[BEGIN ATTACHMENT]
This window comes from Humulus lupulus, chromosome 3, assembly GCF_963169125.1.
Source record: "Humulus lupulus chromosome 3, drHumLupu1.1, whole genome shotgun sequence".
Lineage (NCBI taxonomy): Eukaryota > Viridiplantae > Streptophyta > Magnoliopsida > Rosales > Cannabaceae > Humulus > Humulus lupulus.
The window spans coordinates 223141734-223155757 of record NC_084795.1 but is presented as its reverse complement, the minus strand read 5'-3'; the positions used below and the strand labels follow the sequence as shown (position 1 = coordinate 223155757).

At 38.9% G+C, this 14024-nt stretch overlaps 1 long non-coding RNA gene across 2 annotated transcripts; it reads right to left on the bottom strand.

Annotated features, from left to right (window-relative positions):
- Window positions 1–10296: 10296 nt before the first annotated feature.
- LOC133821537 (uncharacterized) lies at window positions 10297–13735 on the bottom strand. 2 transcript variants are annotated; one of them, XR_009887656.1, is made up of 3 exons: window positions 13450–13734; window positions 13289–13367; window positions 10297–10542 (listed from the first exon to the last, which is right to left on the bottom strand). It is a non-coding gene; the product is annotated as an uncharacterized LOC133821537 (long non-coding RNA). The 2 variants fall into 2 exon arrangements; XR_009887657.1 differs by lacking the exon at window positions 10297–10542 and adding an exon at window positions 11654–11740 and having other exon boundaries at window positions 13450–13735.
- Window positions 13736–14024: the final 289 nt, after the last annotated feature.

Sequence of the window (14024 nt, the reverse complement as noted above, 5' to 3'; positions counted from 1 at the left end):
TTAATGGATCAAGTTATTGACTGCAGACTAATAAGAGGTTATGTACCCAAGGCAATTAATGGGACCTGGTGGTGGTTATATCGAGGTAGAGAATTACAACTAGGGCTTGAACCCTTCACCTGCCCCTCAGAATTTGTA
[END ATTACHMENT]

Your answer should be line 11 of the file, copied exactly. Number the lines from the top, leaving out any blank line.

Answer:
TTAATGGATCAAGTTATTGACTGCAGACTAATAAGAGGTTATGTACCCAAGGCAATTAATGGGACCTGGTGGTGGTTATATCGAGGTAGAGAATTACAACTAGGGCTTGAACCCTTCACCTGCCCCTCAGAATTTGTA